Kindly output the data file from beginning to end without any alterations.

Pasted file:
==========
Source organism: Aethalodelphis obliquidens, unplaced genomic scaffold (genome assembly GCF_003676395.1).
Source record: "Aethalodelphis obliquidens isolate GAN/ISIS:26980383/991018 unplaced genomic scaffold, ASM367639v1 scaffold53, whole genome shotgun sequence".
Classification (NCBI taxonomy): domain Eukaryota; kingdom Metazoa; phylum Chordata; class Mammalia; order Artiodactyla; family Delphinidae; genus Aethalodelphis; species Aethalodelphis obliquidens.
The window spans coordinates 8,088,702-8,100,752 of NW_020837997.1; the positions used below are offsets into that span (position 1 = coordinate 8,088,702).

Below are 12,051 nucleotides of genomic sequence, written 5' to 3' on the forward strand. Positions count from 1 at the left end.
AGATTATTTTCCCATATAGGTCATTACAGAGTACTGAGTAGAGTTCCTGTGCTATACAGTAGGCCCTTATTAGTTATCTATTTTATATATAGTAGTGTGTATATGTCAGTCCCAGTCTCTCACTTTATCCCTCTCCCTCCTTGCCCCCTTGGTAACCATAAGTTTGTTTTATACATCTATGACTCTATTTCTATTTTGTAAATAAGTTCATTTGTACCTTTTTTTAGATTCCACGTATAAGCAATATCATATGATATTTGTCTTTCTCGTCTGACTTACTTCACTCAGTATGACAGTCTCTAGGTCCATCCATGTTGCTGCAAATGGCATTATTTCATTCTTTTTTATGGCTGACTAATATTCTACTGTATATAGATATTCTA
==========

Source organism: Aethalodelphis obliquidens, unplaced genomic scaffold (genome assembly GCF_003676395.1).
Source record: "Aethalodelphis obliquidens isolate GAN/ISIS:26980383/991018 unplaced genomic scaffold, ASM367639v1 scaffold53, whole genome shotgun sequence".
Classification (NCBI taxonomy): domain Eukaryota; kingdom Metazoa; phylum Chordata; class Mammalia; order Artiodactyla; family Delphinidae; genus Aethalodelphis; species Aethalodelphis obliquidens.
The window spans coordinates 8,088,702-8,100,752 of NW_020837997.1; the positions used below are offsets into that span (position 1 = coordinate 8,088,702).

Below are 12,051 nucleotides of genomic sequence, written 5' to 3' on the forward strand. Positions count from 1 at the left end.
AGATTATTTTCCCATATAGGTCATTACAGAGTACTGAGTAGAGTTCCTGTGCTATACAGTAGGCCCTTATTAGTTATCTATTTTATATATAGTAGTGTGTATATGTCAGTCCCAGTCTCTCACTTTATCCCTCTCCCTCCTTGCCCCCTTGGTAACCATAAGTTTGTTTTATACATCTATGACTCTATTTCTATTTTGTAAATAAGTTCATTTGTACCTTTTTTTAGATTCCACGTATAAGCAATATCATATGATATTTGTCTTTCTCGTCTGACTTACTTCACTCAGTATGACAGTCTCTAGGTCCATCCATGTTGCTGCAAATGGCATTATTTCATTCTTTTTTATGGCTGACTAATATTCTACTGTATATAGATATTCTA